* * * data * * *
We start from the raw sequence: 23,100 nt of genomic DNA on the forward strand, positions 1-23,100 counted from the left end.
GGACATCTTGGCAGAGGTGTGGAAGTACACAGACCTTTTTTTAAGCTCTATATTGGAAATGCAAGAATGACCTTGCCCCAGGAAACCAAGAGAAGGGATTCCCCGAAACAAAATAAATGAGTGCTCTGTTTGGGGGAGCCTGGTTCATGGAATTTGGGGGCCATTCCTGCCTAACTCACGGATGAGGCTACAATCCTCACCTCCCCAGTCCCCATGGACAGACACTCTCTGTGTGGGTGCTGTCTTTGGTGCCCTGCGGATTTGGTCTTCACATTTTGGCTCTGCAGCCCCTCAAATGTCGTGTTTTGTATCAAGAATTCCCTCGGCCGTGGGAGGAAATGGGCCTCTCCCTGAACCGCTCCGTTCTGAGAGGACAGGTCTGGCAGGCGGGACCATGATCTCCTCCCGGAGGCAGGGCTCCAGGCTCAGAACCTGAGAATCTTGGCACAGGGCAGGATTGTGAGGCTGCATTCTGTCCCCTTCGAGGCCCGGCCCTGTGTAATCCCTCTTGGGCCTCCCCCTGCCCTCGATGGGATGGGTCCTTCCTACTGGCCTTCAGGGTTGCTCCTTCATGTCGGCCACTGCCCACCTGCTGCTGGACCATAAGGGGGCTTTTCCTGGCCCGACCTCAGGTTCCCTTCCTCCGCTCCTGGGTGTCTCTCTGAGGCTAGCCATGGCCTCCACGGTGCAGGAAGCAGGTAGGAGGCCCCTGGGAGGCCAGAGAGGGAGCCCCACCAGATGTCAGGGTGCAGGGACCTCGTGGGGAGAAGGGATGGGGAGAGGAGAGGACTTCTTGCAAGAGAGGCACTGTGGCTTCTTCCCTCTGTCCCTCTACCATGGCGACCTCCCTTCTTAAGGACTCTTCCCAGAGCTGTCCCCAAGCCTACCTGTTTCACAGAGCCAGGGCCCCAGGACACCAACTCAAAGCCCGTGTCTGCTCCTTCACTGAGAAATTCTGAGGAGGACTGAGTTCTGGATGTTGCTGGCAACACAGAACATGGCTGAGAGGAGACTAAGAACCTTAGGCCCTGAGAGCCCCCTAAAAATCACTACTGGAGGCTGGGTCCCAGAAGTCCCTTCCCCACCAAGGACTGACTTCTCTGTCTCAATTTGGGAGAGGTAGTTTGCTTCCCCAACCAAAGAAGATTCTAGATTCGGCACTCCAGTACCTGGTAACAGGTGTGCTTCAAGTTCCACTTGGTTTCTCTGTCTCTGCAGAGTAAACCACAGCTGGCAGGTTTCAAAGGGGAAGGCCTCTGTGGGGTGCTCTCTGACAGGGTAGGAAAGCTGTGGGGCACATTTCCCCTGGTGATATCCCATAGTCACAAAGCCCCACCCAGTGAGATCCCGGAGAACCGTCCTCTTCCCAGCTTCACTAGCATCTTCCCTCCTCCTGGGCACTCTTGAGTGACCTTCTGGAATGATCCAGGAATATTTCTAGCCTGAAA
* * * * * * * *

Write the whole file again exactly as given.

We start from the raw sequence: 23,100 nt of genomic DNA on the forward strand, positions 1-23,100 counted from the left end.
GGACATCTTGGCAGAGGTGTGGAAGTACACAGACCTTTTTTTAAGCTCTATATTGGAAATGCAAGAATGACCTTGCCCCAGGAAACCAAGAGAAGGGATTCCCCGAAACAAAATAAATGAGTGCTCTGTTTGGGGGAGCCTGGTTCATGGAATTTGGGGGCCATTCCTGCCTAACTCACGGATGAGGCTACAATCCTCACCTCCCCAGTCCCCATGGACAGACACTCTCTGTGTGGGTGCTGTCTTTGGTGCCCTGCGGATTTGGTCTTCACATTTTGGCTCTGCAGCCCCTCAAATGTCGTGTTTTGTATCAAGAATTCCCTCGGCCGTGGGAGGAAATGGGCCTCTCCCTGAACCGCTCCGTTCTGAGAGGACAGGTCTGGCAGGCGGGACCATGATCTCCTCCCGGAGGCAGGGCTCCAGGCTCAGAACCTGAGAATCTTGGCACAGGGCAGGATTGTGAGGCTGCATTCTGTCCCCTTCGAGGCCCGGCCCTGTGTAATCCCTCTTGGGCCTCCCCCTGCCCTCGATGGGATGGGTCCTTCCTACTGGCCTTCAGGGTTGCTCCTTCATGTCGGCCACTGCCCACCTGCTGCTGGACCATAAGGGGGCTTTTCCTGGCCCGACCTCAGGTTCCCTTCCTCCGCTCCTGGGTGTCTCTCTGAGGCTAGCCATGGCCTCCACGGTGCAGGAAGCAGGTAGGAGGCCCCTGGGAGGCCAGAGAGGGAGCCCCACCAGATGTCAGGGTGCAGGGACCTCGTGGGGAGAAGGGATGGGGAGAGGAGAGGACTTCTTGCAAGAGAGGCACTGTGGCTTCTTCCCTCTGTCCCTCTACCATGGCGACCTCCCTTCTTAAGGACTCTTCCCAGAGCTGTCCCCAAGCCTACCTGTTTCACAGAGCCAGGGCCCCAGGACACCAACTCAAAGCCCGTGTCTGCTCCTTCACTGAGAAATTCTGAGGAGGACTGAGTTCTGGATGTTGCTGGCAACACAGAACATGGCTGAGAGGAGACTAAGAACCTTAGGCCCTGAGAGCCCCCTAAAAATCACTACTGGAGGCTGGGTCCCAGAAGTCCCTTCCCCACCAAGGACTGACTTCTCTGTCTCAATTTGGGAGAGGTAGTTTGCTTCCCCAACCAAAGAAGATTCTAGATTCGGCACTCCAGTACCTGGTAACAGGTGTGCTTCAAGTTCCACTTGGTTTCTCTGTCTCTGCAGAGTAAACCACAGCTGGCAGGTTTCAAAGGGGAAGGCCTCTGTGGGGTGCTCTCTGACAGGGTAGGAAAGCTGTGGGGCACATTTCCCCTGGTGATATCCCATAGTCACAAAGCCCCACCCAGTGAGATCCCGGAGAACCGTCCTCTTCCCAGCTTCACTAGCATCTTCCCTCCTCCTGGGCACTCTTGAGTGACCTTCTGGAATGATCCAGGAATATTTCTAGCCTGAAA